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Bespoke VS. Brioni

post #1 of 28
Thread Starter 
Just curious, as this is NOT an issue I am facing but: If you could chose going bespoke at a top NYC custom shop VS Brioni at ~$4,000 a pop... why go Brioni? Sure they are beautiful, but at that price point, isn't bespoke ideal? I note Bergdorff's pushes their Brioni line (suits, shirts & ties) but makes no mention of their bespoke services in their catalouge. Is Brioni an "investment banker" thing? I know Jim Cramer sports the Brioni off the rack (he made mention of it recently).
post #2 of 28
If you really love Brioni, and would sort of pine for it and maybe regret that your tailor didn't quite get the look exactly right, you might be better off with Brioni. FYI, I don't know that they do bespoke out of the US; I think it's only MTM. The bespoke price in Rome is a lot lower, by the way, or used to be, before the dollar's nosedive.
post #3 of 28
See if my in-depth custom vs. MTM comparison is still available on AA, in which I compare one of my Oxxford MTM suits with one of my custom suits. That should give you all the insights you need. Do a search on "Raphael Oxxford". Grayson
post #4 of 28
I could only discuss the opportunity to chose between a designer suit and a bespoke suit. To me Brioni doesnt fall into the designer suit category, thus there are little pros to brioni vs bespoke. There is, however, one big pro, time & hassle. Most of the people who have the money to buy brioni retail don't have the time, nor the patience, to go bespoke. Thus, a well marketed "luxury" suit could be sold to this category of customers, regardless of the quality or fit. Luc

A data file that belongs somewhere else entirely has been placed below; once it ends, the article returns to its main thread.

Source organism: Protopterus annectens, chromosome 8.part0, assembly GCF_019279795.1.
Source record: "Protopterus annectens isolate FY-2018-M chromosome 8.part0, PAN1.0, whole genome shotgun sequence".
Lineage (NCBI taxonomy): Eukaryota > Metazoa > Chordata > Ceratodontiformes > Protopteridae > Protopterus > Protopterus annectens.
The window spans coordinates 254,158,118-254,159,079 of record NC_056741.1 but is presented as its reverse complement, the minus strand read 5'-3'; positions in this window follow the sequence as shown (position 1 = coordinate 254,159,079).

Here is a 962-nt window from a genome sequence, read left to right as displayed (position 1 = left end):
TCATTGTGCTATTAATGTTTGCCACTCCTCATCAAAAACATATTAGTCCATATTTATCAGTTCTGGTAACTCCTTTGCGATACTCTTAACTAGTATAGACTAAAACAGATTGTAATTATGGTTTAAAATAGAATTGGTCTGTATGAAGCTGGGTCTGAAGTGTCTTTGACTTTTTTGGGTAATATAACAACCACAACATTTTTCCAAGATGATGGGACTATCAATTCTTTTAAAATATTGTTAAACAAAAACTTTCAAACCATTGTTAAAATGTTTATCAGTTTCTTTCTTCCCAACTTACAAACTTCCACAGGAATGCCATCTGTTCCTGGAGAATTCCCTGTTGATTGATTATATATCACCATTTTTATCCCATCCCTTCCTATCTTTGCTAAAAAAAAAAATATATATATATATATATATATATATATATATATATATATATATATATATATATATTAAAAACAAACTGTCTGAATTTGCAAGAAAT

post #5 of 28
Quote:
(Luc-Emanuel) I could only discuss the opportunity to chose between a designer suit and a bespoke suit.
As a bespoke maker, I'll offer this caveat. If you go to a R-T-W maker such as Brioni and order a bespoke version of one of their existing models, you can be 100% certain of what you will receive. It will be the R-T-W design in your proper size ... and possibly with any modifications you have requested to the existing design. On the other side of the coin, if you utilize a bespoke maker and offer all of the thoughts you may have on that which you would like, the garment you receive is going to be the maker's interpretation of your thoughts. Even if you show photos, bring examples, or look at various sample ingredients the maker may have hanging around the shop, the final decisions as to how to assemble the creation will be his. The resultant creation may - probably will - be better than the final "R-T-W offering bespoke" maker ... but may not be exactly that which you sought. It is here you have to make your decision: Do you want a copy of something which exists? Or would you prefer a (probably) better finished product which may diverge from your concept? I thing I'm allowed to say this. In my time, I've improved upon (some might opine, "diverged from") quite a large number of clients' concepts.
post #6 of 28
The Brioni in Rome does real bespoke, under the supervision of a handful of tailors. It is a much superior garment to the MTM you would get through American retailers, which would be essentially what Alex described.